A tendentious treatise that will only appeal to those who already share the author’s beliefs.



A brief series of arguments for the existence of God that draw from the Quran and secular sources.

According to debut author Maurice, the findings of modern science are entirely consistent with the teaching of the Muslim holy book; in fact, the latter contains “many lessons that underlie the latest scientific findings and achievements, and whose validity has only been recognized in recent years by science in some cases.” As a result, the author earnestly aims in this work to provide a rational defense of the existence of God that’s independent of any references to the miraculous or “processes contrary to ordinary experience and the laws of nature.” The arguments she furnishes, however, are unconvincing, and they’re advanced with ample support from religious sources. Many of the discussions are historically familiar; for example, she contends that the existence of the universe requires an original act of creation and that its orderliness could never have arisen out of some random process. She also develops these positions very briefly in this short book, without much rigor or nuance. Some arguments are conspicuously weak; one can’t confidently infer the existence of the soul, for instance, from the existence of microbes just because the latter were also once invisible to human detection. Likewise, it’s entirely unclear why the human ability to distinguish one another requires an act of God. As the book goes on, it becomes clear that the author believes that philosophical meticulousness is beside the point if one believes in the authority of holy Scripture: “If Allah speaks on what is invisible to us concerning the ‘hour’, we must believe. We will not be able to assert that it is invisible to us because all the evidence for it is in the universe before us. Such evidence is our guide to faith and not to heathenism.” (This edition also includes the entire work in a German translation.)

A tendentious treatise that will only appeal to those who already share the author’s beliefs.

Pub Date: April 6, 2020

ISBN: 978-1-982281-20-5

Page Count: 130

Publisher: BalboaPressUK

Review Posted Online: Sept. 23, 2020

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If the authors are serious, this is a silly, distasteful book. If they are not, it’s a brilliant satire.


The authors have created a sort of anti-Book of Virtues in this encyclopedic compendium of the ways and means of power.

Everyone wants power and everyone is in a constant duplicitous game to gain more power at the expense of others, according to Greene, a screenwriter and former editor at Esquire (Elffers, a book packager, designed the volume, with its attractive marginalia). We live today as courtiers once did in royal courts: we must appear civil while attempting to crush all those around us. This power game can be played well or poorly, and in these 48 laws culled from the history and wisdom of the world’s greatest power players are the rules that must be followed to win. These laws boil down to being as ruthless, selfish, manipulative, and deceitful as possible. Each law, however, gets its own chapter: “Conceal Your Intentions,” “Always Say Less Than Necessary,” “Pose as a Friend, Work as a Spy,” and so on. Each chapter is conveniently broken down into sections on what happened to those who transgressed or observed the particular law, the key elements in this law, and ways to defensively reverse this law when it’s used against you. Quotations in the margins amplify the lesson being taught. While compelling in the way an auto accident might be, the book is simply nonsense. Rules often contradict each other. We are told, for instance, to “be conspicuous at all cost,” then told to “behave like others.” More seriously, Greene never really defines “power,” and he merely asserts, rather than offers evidence for, the Hobbesian world of all against all in which he insists we live. The world may be like this at times, but often it isn’t. To ask why this is so would be a far more useful project.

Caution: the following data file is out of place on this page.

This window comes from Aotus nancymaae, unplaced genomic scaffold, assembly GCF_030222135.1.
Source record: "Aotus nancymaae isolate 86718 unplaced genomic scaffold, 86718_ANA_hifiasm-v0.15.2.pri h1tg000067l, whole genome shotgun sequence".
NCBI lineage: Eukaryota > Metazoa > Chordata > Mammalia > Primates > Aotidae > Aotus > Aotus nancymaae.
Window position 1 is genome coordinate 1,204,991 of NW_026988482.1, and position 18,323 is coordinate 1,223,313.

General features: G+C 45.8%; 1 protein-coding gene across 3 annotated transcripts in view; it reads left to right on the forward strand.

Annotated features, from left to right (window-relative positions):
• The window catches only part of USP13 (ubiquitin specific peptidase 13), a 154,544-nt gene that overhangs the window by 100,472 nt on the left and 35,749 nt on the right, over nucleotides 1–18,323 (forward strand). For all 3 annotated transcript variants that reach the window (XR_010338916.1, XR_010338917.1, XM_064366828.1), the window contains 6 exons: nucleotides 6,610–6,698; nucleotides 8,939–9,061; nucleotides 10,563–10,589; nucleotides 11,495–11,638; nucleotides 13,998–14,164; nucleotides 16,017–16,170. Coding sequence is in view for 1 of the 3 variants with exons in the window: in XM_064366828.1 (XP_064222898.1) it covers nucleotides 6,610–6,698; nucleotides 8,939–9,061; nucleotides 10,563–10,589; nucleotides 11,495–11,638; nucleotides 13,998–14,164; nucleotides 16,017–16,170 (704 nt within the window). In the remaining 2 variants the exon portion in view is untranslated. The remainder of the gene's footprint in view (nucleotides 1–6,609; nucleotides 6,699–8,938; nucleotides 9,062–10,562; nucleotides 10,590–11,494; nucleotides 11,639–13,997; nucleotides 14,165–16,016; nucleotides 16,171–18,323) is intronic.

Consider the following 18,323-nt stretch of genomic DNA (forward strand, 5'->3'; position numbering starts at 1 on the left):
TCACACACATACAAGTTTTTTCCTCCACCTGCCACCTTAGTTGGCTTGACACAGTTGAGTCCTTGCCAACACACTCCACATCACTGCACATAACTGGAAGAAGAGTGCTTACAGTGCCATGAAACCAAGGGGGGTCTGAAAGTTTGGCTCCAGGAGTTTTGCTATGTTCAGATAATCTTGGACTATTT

If the authors are serious, this is a silly, distasteful book. If they are not, it’s a brilliant satire.

Pub Date: Sept. 1, 1998

ISBN: 0-670-88146-5

Page Count: 430

Publisher: Viking

Review Posted Online: May 20, 2010

Kirkus Reviews Issue: July 15, 1998

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This a book of earlier, philosophical essays concerned with the essential "absurdity" of life and the concept that- to overcome the strong tendency to suicide in every thoughtful man-one must accept life on its own terms with its values of revolt, liberty and passion. A dreary thesis- derived from and distorting the beliefs of the founders of existentialism, Jaspers, Heldegger and Kierkegaard, etc., the point of view seems peculiarly outmoded. It is based on the experience of war and the resistance, liberally laced with Andre Gide's excessive intellectualism. The younger existentialists such as Sartre and Camus, with their gift for the terse novel or intense drama, seem to have omitted from their philosophy all the deep religiosity which permeates the work of the great existentialist thinkers. This contributes to a basic lack of vitality in themselves, in these essays, and ten years after the war Camus seems unaware that the life force has healed old wounds... Largely for avant garde aesthetes and his special coterie.

Pub Date: Sept. 26, 1955

ISBN: 0679733736

Page Count: 228

Publisher: Knopf

Review Posted Online: Sept. 19, 2011

Kirkus Reviews Issue: Sept. 1, 1955

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